“Damn you to hell, Kevin Andrews”

Meredith Doig / 17 November 2015

John Baylis of Darwin suffered from motor neuron disease, a progressive condition involving degeneration and wasting of the muscles. He died of it on 5 March 2015.

Marshall Perron was the Chief Minister of the Northern Territory government which introduced the Rights of the Terminally Ill Act 1995. 

Kevin Andrews was the Minister responsible for overturning this Act in 1997.

We reproduce below a letter from Marshall Peron to Kevin Andrews about John Baylis’s death and the diary he kept in his dying days.


Hon Kevin Andrews MP

Parliament House




Dear Kevin

I write now that the dust has settled and you have time on your hands, warming a seat on the backbench.  By now you will realise that your long political career is over, and it is time to reflect on what you have achieved on behalf of your constituents and the taxpayers.  Perhaps you will even write your memoirs, which seems to be a popular pastime these days.

No doubt you would consider one of your crowning achievements to be the passage of the Euthanasia Laws Act 1997.  It was a momentous event, of enormous significance immediately to a few people at the time, and affecting many more lives during the subsequent years.  The impact of course, is ongoing, as evidenced by the elderly suicide statistics.

One of those affected was 83 year old Darwin man John Baylis.  While you are unlikely to have heard his name, he certainly knew yours.  In fact he died uttering it.

John was diagnosed with motor neuron disease.  He was comforted by a large extended family and many lifelong friends.  He took advantage of palliative care services in his home however, as you may know, there is no cure or relief from the dreadful symptoms of this cruel disease while it slowly kills its victims.

Despite his age, John was an enthusiastic user of Facebook to keep up to date and share stories of a long and interesting life.  As the disease crippled his body but not his mind, his posts on Facebook became more frequent and he documented the last three months of his life in candid detail.

His diary is a harrowing true record of what life is like when one is dying of MND.  I attach a copy in the event you are prepared to read it.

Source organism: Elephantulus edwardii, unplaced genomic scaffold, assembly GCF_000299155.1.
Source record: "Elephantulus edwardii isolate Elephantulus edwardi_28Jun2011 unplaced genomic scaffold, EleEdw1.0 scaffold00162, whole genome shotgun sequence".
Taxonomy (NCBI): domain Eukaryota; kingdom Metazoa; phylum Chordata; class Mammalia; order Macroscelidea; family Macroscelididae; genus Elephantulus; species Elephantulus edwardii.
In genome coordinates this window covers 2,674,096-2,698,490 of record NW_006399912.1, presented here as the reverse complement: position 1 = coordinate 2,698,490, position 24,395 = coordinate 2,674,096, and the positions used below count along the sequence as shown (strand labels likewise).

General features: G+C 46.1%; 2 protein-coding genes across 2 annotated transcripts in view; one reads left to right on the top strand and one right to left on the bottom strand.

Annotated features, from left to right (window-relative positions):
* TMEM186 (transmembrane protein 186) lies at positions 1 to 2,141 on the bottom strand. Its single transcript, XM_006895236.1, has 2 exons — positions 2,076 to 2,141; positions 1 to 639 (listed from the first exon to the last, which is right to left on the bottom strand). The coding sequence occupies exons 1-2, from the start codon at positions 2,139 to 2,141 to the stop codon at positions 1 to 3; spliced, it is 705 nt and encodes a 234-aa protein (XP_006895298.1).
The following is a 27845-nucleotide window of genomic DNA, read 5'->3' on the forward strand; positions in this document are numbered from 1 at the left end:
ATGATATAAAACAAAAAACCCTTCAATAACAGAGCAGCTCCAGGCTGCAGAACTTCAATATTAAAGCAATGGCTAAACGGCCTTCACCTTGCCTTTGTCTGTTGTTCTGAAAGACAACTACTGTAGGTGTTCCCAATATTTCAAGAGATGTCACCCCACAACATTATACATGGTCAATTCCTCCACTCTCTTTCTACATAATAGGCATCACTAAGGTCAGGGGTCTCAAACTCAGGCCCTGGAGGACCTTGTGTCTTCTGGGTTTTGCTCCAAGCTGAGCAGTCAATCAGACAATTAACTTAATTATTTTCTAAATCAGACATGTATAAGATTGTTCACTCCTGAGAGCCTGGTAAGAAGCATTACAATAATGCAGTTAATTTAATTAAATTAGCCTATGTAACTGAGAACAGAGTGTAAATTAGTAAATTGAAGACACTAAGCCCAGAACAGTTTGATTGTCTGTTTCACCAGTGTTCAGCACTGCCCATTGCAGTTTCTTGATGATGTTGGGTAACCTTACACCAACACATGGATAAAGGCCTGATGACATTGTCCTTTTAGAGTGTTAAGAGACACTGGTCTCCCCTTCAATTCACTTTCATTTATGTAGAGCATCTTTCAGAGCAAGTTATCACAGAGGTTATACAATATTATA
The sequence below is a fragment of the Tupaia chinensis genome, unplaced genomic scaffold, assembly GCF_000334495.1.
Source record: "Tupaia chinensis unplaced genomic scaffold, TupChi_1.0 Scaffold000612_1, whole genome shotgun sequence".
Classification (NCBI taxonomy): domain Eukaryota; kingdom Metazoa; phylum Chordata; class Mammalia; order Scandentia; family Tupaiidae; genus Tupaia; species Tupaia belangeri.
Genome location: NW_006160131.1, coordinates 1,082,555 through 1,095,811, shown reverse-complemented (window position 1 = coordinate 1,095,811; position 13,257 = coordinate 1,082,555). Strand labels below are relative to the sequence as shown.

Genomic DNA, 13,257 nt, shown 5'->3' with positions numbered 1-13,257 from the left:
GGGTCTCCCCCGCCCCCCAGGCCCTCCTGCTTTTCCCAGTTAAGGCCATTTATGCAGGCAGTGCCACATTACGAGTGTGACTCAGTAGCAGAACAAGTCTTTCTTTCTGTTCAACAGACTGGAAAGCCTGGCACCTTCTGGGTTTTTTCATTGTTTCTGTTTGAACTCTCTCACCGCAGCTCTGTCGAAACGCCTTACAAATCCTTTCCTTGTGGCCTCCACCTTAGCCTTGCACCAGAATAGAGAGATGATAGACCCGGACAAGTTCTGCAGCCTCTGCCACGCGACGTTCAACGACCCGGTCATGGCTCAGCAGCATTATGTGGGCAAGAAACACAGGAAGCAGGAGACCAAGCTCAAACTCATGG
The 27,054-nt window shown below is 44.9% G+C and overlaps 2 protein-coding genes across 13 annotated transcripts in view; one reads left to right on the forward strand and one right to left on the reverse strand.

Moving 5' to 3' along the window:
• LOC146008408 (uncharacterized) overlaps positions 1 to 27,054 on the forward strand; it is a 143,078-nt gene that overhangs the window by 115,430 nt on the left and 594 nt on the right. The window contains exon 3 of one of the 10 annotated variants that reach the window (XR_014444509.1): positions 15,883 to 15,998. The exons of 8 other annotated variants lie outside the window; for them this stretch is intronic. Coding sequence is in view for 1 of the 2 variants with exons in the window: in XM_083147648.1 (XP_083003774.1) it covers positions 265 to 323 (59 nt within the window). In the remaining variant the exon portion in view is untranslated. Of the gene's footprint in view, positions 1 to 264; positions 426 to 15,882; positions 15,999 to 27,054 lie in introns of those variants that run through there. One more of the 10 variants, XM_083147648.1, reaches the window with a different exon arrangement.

You will be aware that over the last two decades, eight western democratic jurisdictions have made medical assistance to die lawful in limited circumstances.  Canada will join the list shortly.  Others will follow. The predicted doomsday scenarios have failed to materialise.

Voluntary euthanasia will eventually be decriminalised in Australia.  The compassionate case for, the success of regimes elsewhere and our rapidly aging population, will demand it.  When that happens you will have the dubious satisfaction of knowing you delayed it.  Tragically many will die badly in the meantime, either by their own hand or, like John Baylis, realising too late the misery that was in store for them and having missed the opportunity to die by their own hand while they had the physical capacity. Their deaths will be a nightmare for them and their loved ones.

Most politicians genuinely aspire to ‘make a difference’ during their term of office; to achieve things that have a lasting material effect on the lives of others; tales they can tell the grandkids if they show any interest, or perhaps include in one’s memoirs.

Kevin, with the passage of the Euthanasia Laws Act you certainly did ‘make a difference’, one that impacted on the lives of many.  Sadly the impact was a negative one.  John Baylis was a perfect example of this, yet I suspect you are unlikely to pass that one on to your grandchildren.  In the 18 years since your success there have been hundreds of unnecessarily traumatic deaths, and they continue while you bask in the afterglow of high office.

If you do read how John Baylis died, you will pray that whatever is the cause of your own inevitable demise, it is not the same as he endured thanks to you.


Marshall Perron

13 Mayfair Lane


Marshall PerronMarshall Bruce Perron (born 5 February 1942) is a former Australian politician, who was a Country Liberal Party member of the Legislative Assembly in the Northern Territory from the formation of the Assembly in 1974 until his resignation in 1995. From 1988 to 1995, Perron was the Chief Minister of the Northern Territory.

An advocate for voluntary euthanasia, Perron was instrumental in devising the Rights of the Terminally Ill Bill which was passed on 25 May, becoming the Rights of the Terminally Ill Act 1995. Perron resigned as Chief Minister and from the Legislative Assembly on the morning of the debate over the bill, maintaining that he did not want his position to influence the debate.

All the more reason.